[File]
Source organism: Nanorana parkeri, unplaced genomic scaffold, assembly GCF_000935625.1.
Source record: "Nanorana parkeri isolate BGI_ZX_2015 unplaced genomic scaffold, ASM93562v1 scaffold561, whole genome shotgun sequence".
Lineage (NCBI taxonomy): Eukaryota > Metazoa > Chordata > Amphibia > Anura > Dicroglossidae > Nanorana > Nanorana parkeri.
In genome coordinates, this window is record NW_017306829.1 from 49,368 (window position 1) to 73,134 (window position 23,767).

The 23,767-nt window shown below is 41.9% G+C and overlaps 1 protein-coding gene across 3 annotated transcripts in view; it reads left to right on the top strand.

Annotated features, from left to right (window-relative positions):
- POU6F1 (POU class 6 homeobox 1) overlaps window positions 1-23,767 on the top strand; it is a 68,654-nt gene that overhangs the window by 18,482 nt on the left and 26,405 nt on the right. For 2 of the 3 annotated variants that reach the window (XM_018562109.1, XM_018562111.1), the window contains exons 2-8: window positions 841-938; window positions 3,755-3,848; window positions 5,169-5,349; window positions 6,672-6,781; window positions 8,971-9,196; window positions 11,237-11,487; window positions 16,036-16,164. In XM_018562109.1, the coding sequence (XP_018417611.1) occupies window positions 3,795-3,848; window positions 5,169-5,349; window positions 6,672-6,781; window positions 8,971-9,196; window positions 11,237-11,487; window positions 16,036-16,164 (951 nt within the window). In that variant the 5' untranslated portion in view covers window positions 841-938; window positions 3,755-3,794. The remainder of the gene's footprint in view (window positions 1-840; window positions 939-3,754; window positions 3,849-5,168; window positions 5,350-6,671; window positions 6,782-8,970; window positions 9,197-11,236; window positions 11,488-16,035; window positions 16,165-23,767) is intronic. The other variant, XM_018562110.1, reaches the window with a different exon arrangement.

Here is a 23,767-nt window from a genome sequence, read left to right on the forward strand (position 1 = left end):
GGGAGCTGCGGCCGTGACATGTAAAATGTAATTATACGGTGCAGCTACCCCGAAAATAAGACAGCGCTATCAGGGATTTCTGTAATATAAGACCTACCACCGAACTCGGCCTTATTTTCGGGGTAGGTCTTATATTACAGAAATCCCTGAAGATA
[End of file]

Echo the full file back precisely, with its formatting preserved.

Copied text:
Source organism: Nanorana parkeri, unplaced genomic scaffold, assembly GCF_000935625.1.
Source record: "Nanorana parkeri isolate BGI_ZX_2015 unplaced genomic scaffold, ASM93562v1 scaffold561, whole genome shotgun sequence".
Lineage (NCBI taxonomy): Eukaryota > Metazoa > Chordata > Amphibia > Anura > Dicroglossidae > Nanorana > Nanorana parkeri.
In genome coordinates, this window is record NW_017306829.1 from 49,368 (window position 1) to 73,134 (window position 23,767).

The 23,767-nt window shown below is 41.9% G+C and overlaps 1 protein-coding gene across 3 annotated transcripts in view; it reads left to right on the top strand.

Annotated features, from left to right (window-relative positions):
- POU6F1 (POU class 6 homeobox 1) overlaps window positions 1-23,767 on the top strand; it is a 68,654-nt gene that overhangs the window by 18,482 nt on the left and 26,405 nt on the right. For 2 of the 3 annotated variants that reach the window (XM_018562109.1, XM_018562111.1), the window contains exons 2-8: window positions 841-938; window positions 3,755-3,848; window positions 5,169-5,349; window positions 6,672-6,781; window positions 8,971-9,196; window positions 11,237-11,487; window positions 16,036-16,164. In XM_018562109.1, the coding sequence (XP_018417611.1) occupies window positions 3,795-3,848; window positions 5,169-5,349; window positions 6,672-6,781; window positions 8,971-9,196; window positions 11,237-11,487; window positions 16,036-16,164 (951 nt within the window). In that variant the 5' untranslated portion in view covers window positions 841-938; window positions 3,755-3,794. The remainder of the gene's footprint in view (window positions 1-840; window positions 939-3,754; window positions 3,849-5,168; window positions 5,350-6,671; window positions 6,782-8,970; window positions 9,197-11,236; window positions 11,488-16,035; window positions 16,165-23,767) is intronic. The other variant, XM_018562110.1, reaches the window with a different exon arrangement.

Here is a 23,767-nt window from a genome sequence, read left to right on the forward strand (position 1 = left end):
GGGAGCTGCGGCCGTGACATGTAAAATGTAATTATACGGTGCAGCTACCCCGAAAATAAGACAGCGCTATCAGGGATTTCTGTAATATAAGACCTACCACCGAACTCGGCCTTATTTTCGGGGTAGGTCTTATATTACAGAAATCCCTGAAGATA